My head teacher won’t let me teach computing

I thought I should follow on from the last post “My ICT teacher can’t mark my homework“.

As I have mentioned a few times, I belong to the utterly excellent group called Computing at School, it is made up of over 700 ICT teachers and people who want to help improve computing in schools. Over the few years I have known of it I have seen many online conversations, most general calls for help and weeping on colleagues’ shoulders about typical teaching frustrations. (I imagine these are common, am not a teacher!).

But recently there has been a noticeable uprising of the JFDI kind, with people making and sharing lesson plans and resources, a definite rise in collaborative energy to kick this ICT and computing discussion into touch. And get on with doing it.

As these horses appeared to bolt from the gate, jockeyed by enthusiasm and a good glug of sheer bloody-mindedness,  I have watched as slowly many of them have fallen, beaten back time and time again either by heads who won’t consider even a computing club, or as today a senior management team who over-rode the supportive Head, with the reason given being (and I am quoting from the post):

  •  Computing is too difficult for the small number that would want to do it (the ‘small number’ being half the GCSE ICT lot).
  • ICT is more useful for a larger number of students.

I am not speaking out of turn here in saying that this is a very common theme and a common argument and it drives me insane and most of the teachers in the group were wearily starting to accept defeat. I have also, to my utter despair, seen members of Young Rewired State fall at the same hurdle, where they have gone into schools and suggested running computing clubs or events, only to be patronised and dismissed.

There are so many counter-arguments to it aren’t there? But you know that in fact, these are not the real reasons, if they were Physics would not be taught, nor music, nor high-jumps, back-flips or burpeez – who cares right?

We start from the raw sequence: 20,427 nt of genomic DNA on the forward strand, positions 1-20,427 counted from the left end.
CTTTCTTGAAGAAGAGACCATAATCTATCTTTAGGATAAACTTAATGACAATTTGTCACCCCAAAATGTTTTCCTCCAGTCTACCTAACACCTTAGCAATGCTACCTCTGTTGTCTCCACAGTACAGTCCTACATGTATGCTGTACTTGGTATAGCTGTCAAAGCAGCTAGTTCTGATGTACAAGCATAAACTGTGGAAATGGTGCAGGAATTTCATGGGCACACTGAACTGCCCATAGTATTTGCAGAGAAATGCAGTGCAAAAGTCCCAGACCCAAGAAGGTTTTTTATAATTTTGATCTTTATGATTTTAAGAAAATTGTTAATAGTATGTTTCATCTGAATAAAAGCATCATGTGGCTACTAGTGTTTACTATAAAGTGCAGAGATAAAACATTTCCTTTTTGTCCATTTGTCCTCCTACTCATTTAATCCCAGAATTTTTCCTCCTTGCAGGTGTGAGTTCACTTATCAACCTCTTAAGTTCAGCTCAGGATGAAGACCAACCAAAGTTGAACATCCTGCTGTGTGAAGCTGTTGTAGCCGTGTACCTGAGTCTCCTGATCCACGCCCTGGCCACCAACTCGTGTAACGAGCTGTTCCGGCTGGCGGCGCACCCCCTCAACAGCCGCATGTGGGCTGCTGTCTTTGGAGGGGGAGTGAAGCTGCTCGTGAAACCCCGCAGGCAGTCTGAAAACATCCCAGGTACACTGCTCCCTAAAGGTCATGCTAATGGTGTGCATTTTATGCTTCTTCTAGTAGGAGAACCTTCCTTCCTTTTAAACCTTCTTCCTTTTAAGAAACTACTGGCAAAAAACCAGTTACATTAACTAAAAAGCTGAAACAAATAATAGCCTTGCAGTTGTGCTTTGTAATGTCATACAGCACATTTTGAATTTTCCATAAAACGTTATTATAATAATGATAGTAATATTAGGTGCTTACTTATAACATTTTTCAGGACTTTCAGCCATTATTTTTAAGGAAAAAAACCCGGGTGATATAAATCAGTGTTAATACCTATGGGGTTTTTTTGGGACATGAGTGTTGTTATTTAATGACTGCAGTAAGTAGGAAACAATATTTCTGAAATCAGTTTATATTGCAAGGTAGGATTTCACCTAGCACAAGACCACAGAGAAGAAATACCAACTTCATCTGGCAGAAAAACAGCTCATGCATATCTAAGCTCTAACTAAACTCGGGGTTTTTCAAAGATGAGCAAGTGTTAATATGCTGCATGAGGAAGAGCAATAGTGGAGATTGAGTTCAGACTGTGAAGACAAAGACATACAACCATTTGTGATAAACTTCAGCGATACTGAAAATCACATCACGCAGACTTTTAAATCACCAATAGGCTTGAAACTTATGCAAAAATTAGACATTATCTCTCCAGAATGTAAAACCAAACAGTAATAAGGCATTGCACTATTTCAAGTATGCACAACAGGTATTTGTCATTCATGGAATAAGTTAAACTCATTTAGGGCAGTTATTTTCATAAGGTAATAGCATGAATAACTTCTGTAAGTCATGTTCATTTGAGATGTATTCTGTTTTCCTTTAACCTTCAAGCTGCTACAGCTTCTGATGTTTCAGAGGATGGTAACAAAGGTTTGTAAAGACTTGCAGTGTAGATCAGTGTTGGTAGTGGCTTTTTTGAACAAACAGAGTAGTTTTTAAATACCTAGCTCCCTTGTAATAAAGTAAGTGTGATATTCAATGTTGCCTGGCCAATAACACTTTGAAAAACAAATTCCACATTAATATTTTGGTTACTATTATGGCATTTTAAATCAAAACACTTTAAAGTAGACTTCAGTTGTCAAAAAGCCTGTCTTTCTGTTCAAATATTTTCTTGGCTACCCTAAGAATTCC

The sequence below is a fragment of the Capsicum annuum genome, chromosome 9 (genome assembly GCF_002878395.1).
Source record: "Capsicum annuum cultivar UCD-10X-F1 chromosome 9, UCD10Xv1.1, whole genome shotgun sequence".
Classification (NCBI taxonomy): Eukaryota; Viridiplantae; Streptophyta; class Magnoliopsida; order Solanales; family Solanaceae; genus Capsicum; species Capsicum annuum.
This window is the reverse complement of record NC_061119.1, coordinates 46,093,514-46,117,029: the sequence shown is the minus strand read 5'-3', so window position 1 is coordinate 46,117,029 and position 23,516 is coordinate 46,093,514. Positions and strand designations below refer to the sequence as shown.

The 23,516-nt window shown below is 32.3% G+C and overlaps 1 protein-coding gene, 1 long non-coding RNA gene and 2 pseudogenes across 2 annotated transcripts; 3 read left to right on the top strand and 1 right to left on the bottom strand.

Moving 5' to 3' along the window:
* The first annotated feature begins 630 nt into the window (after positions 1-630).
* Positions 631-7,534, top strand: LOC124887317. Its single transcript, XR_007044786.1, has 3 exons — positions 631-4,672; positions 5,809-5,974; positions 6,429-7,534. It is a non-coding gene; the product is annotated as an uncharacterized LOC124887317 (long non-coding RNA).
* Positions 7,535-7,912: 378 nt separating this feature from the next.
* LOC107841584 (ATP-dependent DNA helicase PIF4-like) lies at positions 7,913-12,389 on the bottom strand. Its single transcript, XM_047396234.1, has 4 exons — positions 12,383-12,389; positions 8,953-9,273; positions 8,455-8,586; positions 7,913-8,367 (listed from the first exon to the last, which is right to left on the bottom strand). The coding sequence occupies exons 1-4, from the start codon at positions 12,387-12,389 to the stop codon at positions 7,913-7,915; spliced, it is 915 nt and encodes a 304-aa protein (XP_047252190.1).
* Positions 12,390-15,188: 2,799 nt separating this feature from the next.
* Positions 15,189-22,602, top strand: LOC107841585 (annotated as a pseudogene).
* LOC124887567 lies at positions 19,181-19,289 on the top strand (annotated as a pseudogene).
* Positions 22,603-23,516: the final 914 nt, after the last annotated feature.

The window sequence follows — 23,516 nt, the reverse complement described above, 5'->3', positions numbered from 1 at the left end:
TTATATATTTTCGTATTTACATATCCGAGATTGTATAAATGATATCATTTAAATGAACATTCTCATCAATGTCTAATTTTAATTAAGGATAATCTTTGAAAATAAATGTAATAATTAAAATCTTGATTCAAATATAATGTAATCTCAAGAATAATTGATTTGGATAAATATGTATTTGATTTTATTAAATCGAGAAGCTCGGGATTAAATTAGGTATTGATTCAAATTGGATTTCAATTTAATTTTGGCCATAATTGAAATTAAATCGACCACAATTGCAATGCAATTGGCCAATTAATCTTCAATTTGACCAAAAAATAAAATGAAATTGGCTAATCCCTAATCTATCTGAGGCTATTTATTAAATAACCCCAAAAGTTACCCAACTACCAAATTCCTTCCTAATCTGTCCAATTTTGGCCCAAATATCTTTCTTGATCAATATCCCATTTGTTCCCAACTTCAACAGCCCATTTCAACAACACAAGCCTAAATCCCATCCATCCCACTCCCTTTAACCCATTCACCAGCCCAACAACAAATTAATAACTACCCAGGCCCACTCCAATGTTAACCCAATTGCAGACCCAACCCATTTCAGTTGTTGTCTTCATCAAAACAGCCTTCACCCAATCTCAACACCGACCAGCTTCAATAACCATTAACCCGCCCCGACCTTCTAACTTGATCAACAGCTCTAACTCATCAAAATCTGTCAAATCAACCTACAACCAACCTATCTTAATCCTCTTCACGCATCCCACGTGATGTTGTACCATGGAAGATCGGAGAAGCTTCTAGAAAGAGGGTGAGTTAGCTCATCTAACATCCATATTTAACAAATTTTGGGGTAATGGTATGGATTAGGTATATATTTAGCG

So is it that the teachers can’t do it?

I don’t think so, there is plenty of enthusiasm to learn and more and more collaborations with local industry people who will lend a hand. Besides learning programming should be something explored and learned together – teacher and pupil, that’s what makes it exciting. It is also not hard, despite John Humphry’s best efforts on Radio 4 yesterday morning to make learning programming sound like learning how to navigate to the moon (and change the wheels on the rocket launcher).

Is it that the text books are too costly?

One person in the CAS group is writing a free one, as I am sure are many of you in Coding for Kids and the general community if you think that is what it will take. There is so much free and open source technology out there – it’s not expensive.

Is it that pupils are taking ICT as a soft subject they will easily pass, adding programming will skew the figures?

Given the ICT ‘A’ Level in this instance required no previous GCSE qualifications to get in, and the curriculum is easy to walk students through writing what they need to say in order to get a high grade. So pupils and the senior team *like* ICT as it keeps the average grade high for the school – (but the pupils in question here are so fired up by the programming this teacher has been teaching so far, and he is worried that removing it from the lessons totally will cause merry hell. It’s fun you see…)

I don’t know but I suspect the latter is more likely to be the case, it makes more sense – I think we might be starting to peel back the layers and it feels like we are beginning to see the actual problems.

You see, this is good, because once we have identified the real problem facing schools, it is far easier to help address them and ask for the right changes to be made to support the many teachers and volunteers who want to help.

So I leave you with the question. If schools were *allowed* to take a hit on their GCSE and A Level grades in ICT whilst programming is taught alongside the necessary ICT skills – what that work? If schools were rewarded for introducing programming as a part of the STEM subjects (computer science) separately to the grades achieved during transition, would that help?

The CAS google group is open and you can go read the thread for yourself, it’s title is: Well that’s crap

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